In conversation, Conran describes the importance of such natural places as follows:
I think one thing about being here where we are now in Gerlan is you're absolutely on the edge of the town with the landscape just right there. At times the novel steps outside the town so the children run up the hill or Pigeon particularly tends to escape the town into different places, he goes and jumps into the pool and the river and he sort of will temporarily immerse himself in that more natural kind of sublime landscape that is beyond the town. I think the location made that happen for sure. It meant that they're right on the edge of town and they're able to get into this landscape which does transcend the scale, the landscape in some ways I think is outside the balloon. The landscape is a much wider place of possibility. Conran, in interview
During one episode in the novel, Pigeon attends a detention centre in Liverpool. Outside of his familiar surroundings he finds refuge in his imagination and stories.
Listen to Literary Atlas read an excerpt that describes the main character's imaginary escape from the detention centre.
Outside the Balloon
Whilst Pigeon is in the juvenile detention centre in England, he comes to realise the importance of his roots in Wales, not simply for how he sees himself, but perhaps more importantly in terms of how other people see him.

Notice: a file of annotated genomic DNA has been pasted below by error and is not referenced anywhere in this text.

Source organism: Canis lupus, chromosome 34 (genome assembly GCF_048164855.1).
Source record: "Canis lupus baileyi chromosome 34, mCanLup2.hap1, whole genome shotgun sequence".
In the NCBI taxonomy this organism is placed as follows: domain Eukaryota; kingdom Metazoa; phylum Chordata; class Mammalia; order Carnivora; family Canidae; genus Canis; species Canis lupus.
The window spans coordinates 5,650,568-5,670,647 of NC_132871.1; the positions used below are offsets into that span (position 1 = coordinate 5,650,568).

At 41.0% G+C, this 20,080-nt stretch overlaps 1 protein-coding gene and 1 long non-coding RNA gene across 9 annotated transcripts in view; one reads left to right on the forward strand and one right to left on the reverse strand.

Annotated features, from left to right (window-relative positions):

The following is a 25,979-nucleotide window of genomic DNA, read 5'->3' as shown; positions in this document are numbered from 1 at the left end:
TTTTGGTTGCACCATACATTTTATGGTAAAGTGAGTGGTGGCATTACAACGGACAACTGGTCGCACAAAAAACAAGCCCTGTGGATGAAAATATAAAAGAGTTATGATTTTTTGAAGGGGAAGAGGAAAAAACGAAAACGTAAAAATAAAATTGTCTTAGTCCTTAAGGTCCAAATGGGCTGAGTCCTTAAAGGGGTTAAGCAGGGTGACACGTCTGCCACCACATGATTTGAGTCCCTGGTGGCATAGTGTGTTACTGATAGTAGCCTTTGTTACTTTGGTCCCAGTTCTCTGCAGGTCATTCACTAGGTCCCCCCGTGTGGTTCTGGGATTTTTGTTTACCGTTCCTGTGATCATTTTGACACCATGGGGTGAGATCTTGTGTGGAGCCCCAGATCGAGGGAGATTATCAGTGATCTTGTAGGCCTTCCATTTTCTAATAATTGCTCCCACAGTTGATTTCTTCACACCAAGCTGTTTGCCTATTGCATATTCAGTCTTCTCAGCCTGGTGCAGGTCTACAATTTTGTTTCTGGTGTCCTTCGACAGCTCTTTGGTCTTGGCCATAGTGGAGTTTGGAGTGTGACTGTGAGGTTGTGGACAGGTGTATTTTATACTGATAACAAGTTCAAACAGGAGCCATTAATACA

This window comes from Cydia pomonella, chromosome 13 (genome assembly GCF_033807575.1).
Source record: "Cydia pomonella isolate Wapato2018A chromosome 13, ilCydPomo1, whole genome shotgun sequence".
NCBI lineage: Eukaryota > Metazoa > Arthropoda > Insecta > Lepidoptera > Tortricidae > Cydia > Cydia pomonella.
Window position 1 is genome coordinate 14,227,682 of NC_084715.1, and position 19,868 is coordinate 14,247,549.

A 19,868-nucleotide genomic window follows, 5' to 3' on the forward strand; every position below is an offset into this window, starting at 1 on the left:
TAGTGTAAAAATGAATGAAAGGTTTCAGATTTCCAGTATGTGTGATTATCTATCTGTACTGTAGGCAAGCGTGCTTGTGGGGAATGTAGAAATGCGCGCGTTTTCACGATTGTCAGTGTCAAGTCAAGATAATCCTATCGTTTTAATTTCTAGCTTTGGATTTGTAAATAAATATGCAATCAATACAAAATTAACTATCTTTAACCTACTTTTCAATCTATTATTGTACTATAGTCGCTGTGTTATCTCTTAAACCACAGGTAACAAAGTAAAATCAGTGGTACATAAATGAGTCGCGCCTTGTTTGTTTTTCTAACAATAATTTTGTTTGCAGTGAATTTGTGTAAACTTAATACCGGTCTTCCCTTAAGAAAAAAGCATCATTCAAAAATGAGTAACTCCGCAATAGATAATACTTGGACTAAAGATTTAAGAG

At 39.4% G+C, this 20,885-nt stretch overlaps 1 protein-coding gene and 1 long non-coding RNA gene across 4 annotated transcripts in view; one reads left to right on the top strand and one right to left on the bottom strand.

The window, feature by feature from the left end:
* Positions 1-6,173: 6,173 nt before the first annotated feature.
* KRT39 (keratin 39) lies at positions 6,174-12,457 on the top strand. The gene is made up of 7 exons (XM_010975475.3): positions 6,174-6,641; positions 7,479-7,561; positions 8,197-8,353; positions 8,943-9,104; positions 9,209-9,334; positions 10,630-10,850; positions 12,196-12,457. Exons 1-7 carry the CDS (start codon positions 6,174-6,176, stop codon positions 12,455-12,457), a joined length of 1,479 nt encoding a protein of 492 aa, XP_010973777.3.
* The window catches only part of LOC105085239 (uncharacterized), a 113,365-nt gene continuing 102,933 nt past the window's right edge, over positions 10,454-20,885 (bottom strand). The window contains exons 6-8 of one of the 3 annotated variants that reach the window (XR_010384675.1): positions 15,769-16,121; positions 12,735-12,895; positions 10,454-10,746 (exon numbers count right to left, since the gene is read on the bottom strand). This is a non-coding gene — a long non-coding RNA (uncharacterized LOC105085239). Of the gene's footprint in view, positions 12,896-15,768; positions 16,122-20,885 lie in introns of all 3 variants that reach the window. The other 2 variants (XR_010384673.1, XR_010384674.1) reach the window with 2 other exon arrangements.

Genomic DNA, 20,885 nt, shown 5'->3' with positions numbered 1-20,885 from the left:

"Hey Taffy!" Big Neil calls after Pigeon as Pigeon and Salim are walking towards Education Block. It's because he's Welsh, although Pigeon's never heard the word before, Taffy, and he doesn't feel anything. He doesn't feel Welsh. He's just Pigeon, just Pigeon. It's important here, where you're from. It's funny how it's so important, considering everyone here lives the same life, eats the same food, gets up at the same time, and has lights out just at the same moment. 2016: 118
Importantly, Pigeon's world is defined not simply by living within the 'balloon' 2016: 202 of the town and its local area, but also by experience gained beyond this geographical and cultural space. This combined experience draws on the author's own history of growing up within Bethesda, and 'beyond the balloon' in Barcelona:
I was really, really drawn to come home - all the time I was away - partly due to language and culture - but it was a struggle to return. In a strange way I came back through Barcelona - I learnt Catalan whilst I was there and I saw this minority culture at the centre of this cosmopolitan place, and people really respected where I was from there, my Welshness, in a way it wasn't the same elsewhere - it just hadn't been acknowledged. There was a tension when I was away until Barcelona - where they saw my being Welsh very differently - and I realised I wanted to come home. From the Margins, 2016
In the Juvenile Detention Centre Pigeon began to reflect on his origins, where he belonged, and the role of language in forming his identity. Conran herself reflects on these issues as follows: